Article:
Moving your practice to another firm is a serious task that requires your careful attention to detail, your ability to identify and navigate around potential minefields, your capability to resolve issues expeditiously, your interpersonal skills to temper hurt feelings and egos, your access to the resources of your new firm, and the assistance you receive from key individuals within your current firm as well as others outside of your firm, such as your recruiter. Since portable business is a key factor driving your marketability once you are more than five years out of law school, you need to ensure that if you move, you move the business you have generated with you.
You should start preparing your exit from the instant you decide to look for greener pastures. It is essential for you to anticipate potential pitfalls so that you can devise contingency plans well in advance to avoid embarrassments and confusion. Also, it is most important that you focus on your clients, who are the most important element in making a move successful
. Everything you do should directly or indirectly relate to your clients. Obviously, you have both an ethical and legal duty to continue to provide the necessary service to your clients during your move. The second most important element is to act expeditiously. Remember that time is your enemy; the longer it takes you to resolve issues to complete your move, the more likely additional problems arise. Below is a checklist to consider in contemplating your move:
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Harrison also does a weekly free webinar with live Q&A for law firms, companies, and others who hire attorneys each Wednesday at 10:00 am PST. You can sign up for the weekly webinar here: Register on Zoom
You can browse a list of past webinars here: Webinar Replays
You can also listen to Harrison Barnes Podcasts here: Attorney Career Advice Podcasts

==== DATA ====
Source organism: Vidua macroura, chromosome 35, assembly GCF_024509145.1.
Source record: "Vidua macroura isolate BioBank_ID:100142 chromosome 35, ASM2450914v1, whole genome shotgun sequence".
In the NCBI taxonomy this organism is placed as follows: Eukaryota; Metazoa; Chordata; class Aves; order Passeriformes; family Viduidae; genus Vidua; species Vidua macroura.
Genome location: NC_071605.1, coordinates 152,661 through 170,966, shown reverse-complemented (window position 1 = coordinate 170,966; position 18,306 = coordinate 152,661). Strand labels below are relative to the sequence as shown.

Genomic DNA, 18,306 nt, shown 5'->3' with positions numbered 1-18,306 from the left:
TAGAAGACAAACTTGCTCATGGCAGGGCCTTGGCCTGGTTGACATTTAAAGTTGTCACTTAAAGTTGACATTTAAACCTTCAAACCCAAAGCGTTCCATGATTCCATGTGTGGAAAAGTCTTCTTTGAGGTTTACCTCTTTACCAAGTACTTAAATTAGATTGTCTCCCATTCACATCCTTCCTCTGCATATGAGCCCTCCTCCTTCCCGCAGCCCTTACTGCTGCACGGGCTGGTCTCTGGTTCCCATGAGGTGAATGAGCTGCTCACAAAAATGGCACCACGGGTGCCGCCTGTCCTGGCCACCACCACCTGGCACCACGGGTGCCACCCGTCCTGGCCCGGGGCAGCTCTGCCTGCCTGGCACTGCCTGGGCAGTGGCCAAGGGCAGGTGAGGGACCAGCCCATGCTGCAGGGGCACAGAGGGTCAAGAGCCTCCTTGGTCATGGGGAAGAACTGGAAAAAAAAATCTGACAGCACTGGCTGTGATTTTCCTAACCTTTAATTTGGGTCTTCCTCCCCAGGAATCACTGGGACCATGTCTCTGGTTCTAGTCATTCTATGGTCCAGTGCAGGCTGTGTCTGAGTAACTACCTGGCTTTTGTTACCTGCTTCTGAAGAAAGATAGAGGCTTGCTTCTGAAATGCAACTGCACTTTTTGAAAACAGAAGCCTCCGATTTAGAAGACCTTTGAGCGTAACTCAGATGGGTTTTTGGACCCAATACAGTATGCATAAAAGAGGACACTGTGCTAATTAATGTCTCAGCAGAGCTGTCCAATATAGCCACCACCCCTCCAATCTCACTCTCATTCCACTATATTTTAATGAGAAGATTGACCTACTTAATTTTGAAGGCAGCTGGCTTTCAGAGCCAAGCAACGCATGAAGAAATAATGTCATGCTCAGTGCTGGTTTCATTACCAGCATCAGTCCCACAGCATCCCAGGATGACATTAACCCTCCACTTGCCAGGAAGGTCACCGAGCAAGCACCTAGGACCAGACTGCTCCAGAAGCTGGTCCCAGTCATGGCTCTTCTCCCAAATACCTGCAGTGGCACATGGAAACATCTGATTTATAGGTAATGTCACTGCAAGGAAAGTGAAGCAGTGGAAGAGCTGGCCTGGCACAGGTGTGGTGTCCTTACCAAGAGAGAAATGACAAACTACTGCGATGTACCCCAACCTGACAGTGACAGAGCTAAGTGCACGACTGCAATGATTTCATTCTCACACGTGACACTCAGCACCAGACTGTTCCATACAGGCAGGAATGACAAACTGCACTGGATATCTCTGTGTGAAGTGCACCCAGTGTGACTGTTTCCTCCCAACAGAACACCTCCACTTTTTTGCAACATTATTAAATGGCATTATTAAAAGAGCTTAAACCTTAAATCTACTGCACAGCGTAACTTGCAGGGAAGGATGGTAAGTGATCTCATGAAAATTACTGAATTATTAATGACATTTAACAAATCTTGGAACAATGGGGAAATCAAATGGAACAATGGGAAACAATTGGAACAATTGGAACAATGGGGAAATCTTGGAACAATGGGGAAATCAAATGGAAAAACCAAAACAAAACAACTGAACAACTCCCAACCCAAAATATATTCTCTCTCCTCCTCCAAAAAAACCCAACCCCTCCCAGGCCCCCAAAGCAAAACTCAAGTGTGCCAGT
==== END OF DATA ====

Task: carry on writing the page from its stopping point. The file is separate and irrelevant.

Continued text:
You can also read Harrison Barnes' articles and books here: Harrison's Perspectives
Harrison Barnes is the legal profession's mentor and may be the only person in your legal career who will tell you why you are not reaching your full potential and what you really need to do to grow as an attorney--regardless of how much it hurts. If you prefer truth to stagnation, growth to comfort, and actionable ideas instead of fluffy concepts, you and Harrison will get along just fine. If, however, you want to stay where you are, talk about your past successes, and feel comfortable, Harrison is not for you.
Truly great mentors are like parents, doctors, therapists, spiritual figures, and others because in order to help you they need to expose you to pain and expose your weaknesses. But suppose you act on the advice and pain created by a mentor. In that case, you will become better: a better attorney, better employees, a better boss, know where you are going, and appreciate where you have been--you will hopefully also become a happier and better person. As you learn from Harrison, he hopes he will become your mentor.
To read more career and life advice articles visit Harrison's personal blog.